Jordan’s King Abdullah II has protested to “regular attacks” at his country’s borders by “militias linked to Iran” while it is grappling with drug smugglers on the frontier with Syria.
In an interview with Al-Rai newspaper published on Sunday, he called for “a change of behavior” from the Islamic Republic, noting that Amman “does not want tensions in the region.”
“Jordan, like the rest of Arab countries, seeks good relations with Iran, with mutual respect, good neighborliness, respect for the sovereignty of other states, and non-interference in their affairs,” King Abdullah said.
Referring to regular anti-smuggling operations on the border with Syria -- dominated by Iran-backed fighters – he said that Jordan, like other Arab nations, was being targeted by drugs and arms smugglers in transit between Europe and Persian Gulf countries. “Jordan is coordinating with its brothers (Arab countries) to confront this and protect its borders.”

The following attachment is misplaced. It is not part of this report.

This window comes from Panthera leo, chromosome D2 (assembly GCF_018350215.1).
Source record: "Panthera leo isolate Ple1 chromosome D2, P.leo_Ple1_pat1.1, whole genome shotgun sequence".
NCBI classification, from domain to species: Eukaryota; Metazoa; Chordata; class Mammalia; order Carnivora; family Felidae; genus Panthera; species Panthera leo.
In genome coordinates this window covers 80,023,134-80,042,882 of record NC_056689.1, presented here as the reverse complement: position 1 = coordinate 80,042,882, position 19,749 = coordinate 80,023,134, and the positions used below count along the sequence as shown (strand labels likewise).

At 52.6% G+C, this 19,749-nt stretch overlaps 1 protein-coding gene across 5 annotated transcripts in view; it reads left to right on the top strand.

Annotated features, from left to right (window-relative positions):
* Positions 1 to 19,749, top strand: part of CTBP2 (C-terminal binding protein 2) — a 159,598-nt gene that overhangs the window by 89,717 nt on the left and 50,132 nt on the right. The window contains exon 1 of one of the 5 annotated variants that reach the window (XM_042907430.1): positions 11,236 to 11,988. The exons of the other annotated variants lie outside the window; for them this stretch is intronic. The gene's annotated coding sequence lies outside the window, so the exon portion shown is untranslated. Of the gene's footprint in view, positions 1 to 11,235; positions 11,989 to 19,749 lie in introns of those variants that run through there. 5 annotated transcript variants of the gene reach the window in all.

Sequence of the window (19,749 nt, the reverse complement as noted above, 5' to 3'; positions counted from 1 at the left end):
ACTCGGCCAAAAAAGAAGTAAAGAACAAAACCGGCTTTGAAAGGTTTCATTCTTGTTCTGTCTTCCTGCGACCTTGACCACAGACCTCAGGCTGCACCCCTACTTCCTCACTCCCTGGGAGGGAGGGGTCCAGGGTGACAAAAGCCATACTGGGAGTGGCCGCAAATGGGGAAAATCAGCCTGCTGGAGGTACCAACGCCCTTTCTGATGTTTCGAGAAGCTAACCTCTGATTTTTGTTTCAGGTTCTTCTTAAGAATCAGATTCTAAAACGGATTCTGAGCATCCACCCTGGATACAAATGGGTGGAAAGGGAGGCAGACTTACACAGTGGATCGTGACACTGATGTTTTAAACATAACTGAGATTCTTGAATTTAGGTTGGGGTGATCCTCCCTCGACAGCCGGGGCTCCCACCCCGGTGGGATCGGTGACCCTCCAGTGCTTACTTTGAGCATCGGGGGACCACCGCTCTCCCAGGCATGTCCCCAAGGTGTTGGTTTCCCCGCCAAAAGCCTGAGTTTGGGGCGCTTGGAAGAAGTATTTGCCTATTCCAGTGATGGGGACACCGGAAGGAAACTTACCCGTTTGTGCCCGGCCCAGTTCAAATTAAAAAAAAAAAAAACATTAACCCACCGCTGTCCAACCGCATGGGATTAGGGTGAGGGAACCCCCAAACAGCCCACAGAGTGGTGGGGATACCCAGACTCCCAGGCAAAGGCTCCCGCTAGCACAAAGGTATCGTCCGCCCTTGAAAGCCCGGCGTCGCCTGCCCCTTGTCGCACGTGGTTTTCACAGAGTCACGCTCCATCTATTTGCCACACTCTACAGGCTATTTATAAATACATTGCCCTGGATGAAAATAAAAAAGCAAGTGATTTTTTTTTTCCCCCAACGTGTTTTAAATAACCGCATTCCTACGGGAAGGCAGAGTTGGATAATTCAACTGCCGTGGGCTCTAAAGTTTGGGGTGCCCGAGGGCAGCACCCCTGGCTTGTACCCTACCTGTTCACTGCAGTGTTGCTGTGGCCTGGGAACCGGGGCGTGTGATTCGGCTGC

Back in May, the Jordanian army said Iran-backed forces in the Syrian army and militias loyal to Tehran are trying to smuggle hundreds of millions of dollars’ worth of drugs across the Jordanian border to Persian Gulf markets.
"The Jordanian armed forces are facing a war along the borders, a drugs war and led by organizations supported by foreign parties. These Iranian militias are the most dangerous because they target Jordan's national security," army spokesperson Colonel Mustafa Hiari said.
Jordan is concerned about Iran and its proxies filling a vacuum left by Russians in southern Syria, warning that this could lead to issues along the borders.